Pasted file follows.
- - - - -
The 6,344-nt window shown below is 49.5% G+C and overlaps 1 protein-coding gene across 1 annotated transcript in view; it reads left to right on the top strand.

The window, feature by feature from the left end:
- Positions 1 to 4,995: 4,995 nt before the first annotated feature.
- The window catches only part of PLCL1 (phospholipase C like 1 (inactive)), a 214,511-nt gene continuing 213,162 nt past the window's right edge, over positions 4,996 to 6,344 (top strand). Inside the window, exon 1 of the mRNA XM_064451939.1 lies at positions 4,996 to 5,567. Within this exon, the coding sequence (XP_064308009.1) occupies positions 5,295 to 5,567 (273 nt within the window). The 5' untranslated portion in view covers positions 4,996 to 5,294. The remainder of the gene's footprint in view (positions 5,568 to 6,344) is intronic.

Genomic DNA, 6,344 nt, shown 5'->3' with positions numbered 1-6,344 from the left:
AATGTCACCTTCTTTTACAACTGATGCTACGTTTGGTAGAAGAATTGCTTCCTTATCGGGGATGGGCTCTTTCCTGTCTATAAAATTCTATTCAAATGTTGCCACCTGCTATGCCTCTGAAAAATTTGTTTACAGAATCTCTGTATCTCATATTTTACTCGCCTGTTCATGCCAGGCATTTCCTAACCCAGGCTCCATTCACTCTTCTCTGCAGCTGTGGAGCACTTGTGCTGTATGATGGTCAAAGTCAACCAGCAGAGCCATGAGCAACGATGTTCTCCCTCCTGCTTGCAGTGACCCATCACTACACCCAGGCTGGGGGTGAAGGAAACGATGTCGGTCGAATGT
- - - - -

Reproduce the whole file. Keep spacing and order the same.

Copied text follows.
The 6,344-nt window shown below is 49.5% G+C and overlaps 1 protein-coding gene across 1 annotated transcript in view; it reads left to right on the top strand.

The window, feature by feature from the left end:
- Positions 1 to 4,995: 4,995 nt before the first annotated feature.
- The window catches only part of PLCL1 (phospholipase C like 1 (inactive)), a 214,511-nt gene continuing 213,162 nt past the window's right edge, over positions 4,996 to 6,344 (top strand). Inside the window, exon 1 of the mRNA XM_064451939.1 lies at positions 4,996 to 5,567. Within this exon, the coding sequence (XP_064308009.1) occupies positions 5,295 to 5,567 (273 nt within the window). The 5' untranslated portion in view covers positions 4,996 to 5,294. The remainder of the gene's footprint in view (positions 5,568 to 6,344) is intronic.

Genomic DNA, 6,344 nt, shown 5'->3' with positions numbered 1-6,344 from the left:
AATGTCACCTTCTTTTACAACTGATGCTACGTTTGGTAGAAGAATTGCTTCCTTATCGGGGATGGGCTCTTTCCTGTCTATAAAATTCTATTCAAATGTTGCCACCTGCTATGCCTCTGAAAAATTTGTTTACAGAATCTCTGTATCTCATATTTTACTCGCCTGTTCATGCCAGGCATTTCCTAACCCAGGCTCCATTCACTCTTCTCTGCAGCTGTGGAGCACTTGTGCTGTATGATGGTCAAAGTCAACCAGCAGAGCCATGAGCAACGATGTTCTCCCTCCTGCTTGCAGTGACCCATCACTACACCCAGGCTGGGGGTGAAGGAAACGATGTCGGTCGAATGT